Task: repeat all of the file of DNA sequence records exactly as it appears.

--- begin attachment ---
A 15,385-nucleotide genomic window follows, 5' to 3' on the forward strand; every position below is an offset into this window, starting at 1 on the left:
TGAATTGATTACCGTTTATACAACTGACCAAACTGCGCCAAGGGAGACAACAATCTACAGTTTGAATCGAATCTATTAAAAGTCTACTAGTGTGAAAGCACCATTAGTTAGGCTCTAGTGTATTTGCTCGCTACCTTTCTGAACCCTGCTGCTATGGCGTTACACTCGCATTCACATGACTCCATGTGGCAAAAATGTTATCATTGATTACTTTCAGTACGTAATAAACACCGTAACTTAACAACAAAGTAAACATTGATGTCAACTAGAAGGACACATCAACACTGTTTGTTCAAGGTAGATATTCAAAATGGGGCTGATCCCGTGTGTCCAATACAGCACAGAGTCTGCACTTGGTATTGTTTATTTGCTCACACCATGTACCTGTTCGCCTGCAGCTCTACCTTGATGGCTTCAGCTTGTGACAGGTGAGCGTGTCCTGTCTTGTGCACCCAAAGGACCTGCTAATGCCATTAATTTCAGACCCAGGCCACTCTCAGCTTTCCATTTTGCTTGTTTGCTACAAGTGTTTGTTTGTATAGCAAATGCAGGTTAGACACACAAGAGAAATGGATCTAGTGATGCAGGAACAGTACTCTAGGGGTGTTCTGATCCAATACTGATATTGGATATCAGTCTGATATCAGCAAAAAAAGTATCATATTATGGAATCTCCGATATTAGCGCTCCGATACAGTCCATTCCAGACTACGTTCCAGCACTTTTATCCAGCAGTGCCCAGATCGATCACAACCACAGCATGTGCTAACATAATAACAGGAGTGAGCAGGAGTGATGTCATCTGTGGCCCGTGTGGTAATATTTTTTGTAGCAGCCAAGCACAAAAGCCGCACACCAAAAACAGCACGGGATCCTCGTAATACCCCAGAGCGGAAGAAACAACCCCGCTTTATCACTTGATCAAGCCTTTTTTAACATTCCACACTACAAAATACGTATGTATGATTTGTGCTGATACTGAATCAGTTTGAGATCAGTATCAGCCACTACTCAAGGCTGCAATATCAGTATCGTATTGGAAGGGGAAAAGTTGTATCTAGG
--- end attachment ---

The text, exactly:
A 15,385-nucleotide genomic window follows, 5' to 3' on the forward strand; every position below is an offset into this window, starting at 1 on the left:
TGAATTGATTACCGTTTATACAACTGACCAAACTGCGCCAAGGGAGACAACAATCTACAGTTTGAATCGAATCTATTAAAAGTCTACTAGTGTGAAAGCACCATTAGTTAGGCTCTAGTGTATTTGCTCGCTACCTTTCTGAACCCTGCTGCTATGGCGTTACACTCGCATTCACATGACTCCATGTGGCAAAAATGTTATCATTGATTACTTTCAGTACGTAATAAACACCGTAACTTAACAACAAAGTAAACATTGATGTCAACTAGAAGGACACATCAACACTGTTTGTTCAAGGTAGATATTCAAAATGGGGCTGATCCCGTGTGTCCAATACAGCACAGAGTCTGCACTTGGTATTGTTTATTTGCTCACACCATGTACCTGTTCGCCTGCAGCTCTACCTTGATGGCTTCAGCTTGTGACAGGTGAGCGTGTCCTGTCTTGTGCACCCAAAGGACCTGCTAATGCCATTAATTTCAGACCCAGGCCACTCTCAGCTTTCCATTTTGCTTGTTTGCTACAAGTGTTTGTTTGTATAGCAAATGCAGGTTAGACACACAAGAGAAATGGATCTAGTGATGCAGGAACAGTACTCTAGGGGTGTTCTGATCCAATACTGATATTGGATATCAGTCTGATATCAGCAAAAAAAGTATCATATTATGGAATCTCCGATATTAGCGCTCCGATACAGTCCATTCCAGACTACGTTCCAGCACTTTTATCCAGCAGTGCCCAGATCGATCACAACCACAGCATGTGCTAACATAATAACAGGAGTGAGCAGGAGTGATGTCATCTGTGGCCCGTGTGGTAATATTTTTTGTAGCAGCCAAGCACAAAAGCCGCACACCAAAAACAGCACGGGATCCTCGTAATACCCCAGAGCGGAAGAAACAACCCCGCTTTATCACTTGATCAAGCCTTTTTTAACATTCCACACTACAAAATACGTATGTATGATTTGTGCTGATACTGAATCAGTTTGAGATCAGTATCAGCCACTACTCAAGGCTGCAATATCAGTATCGTATTGGAAGGGGAAAAGTTGTATCTAGG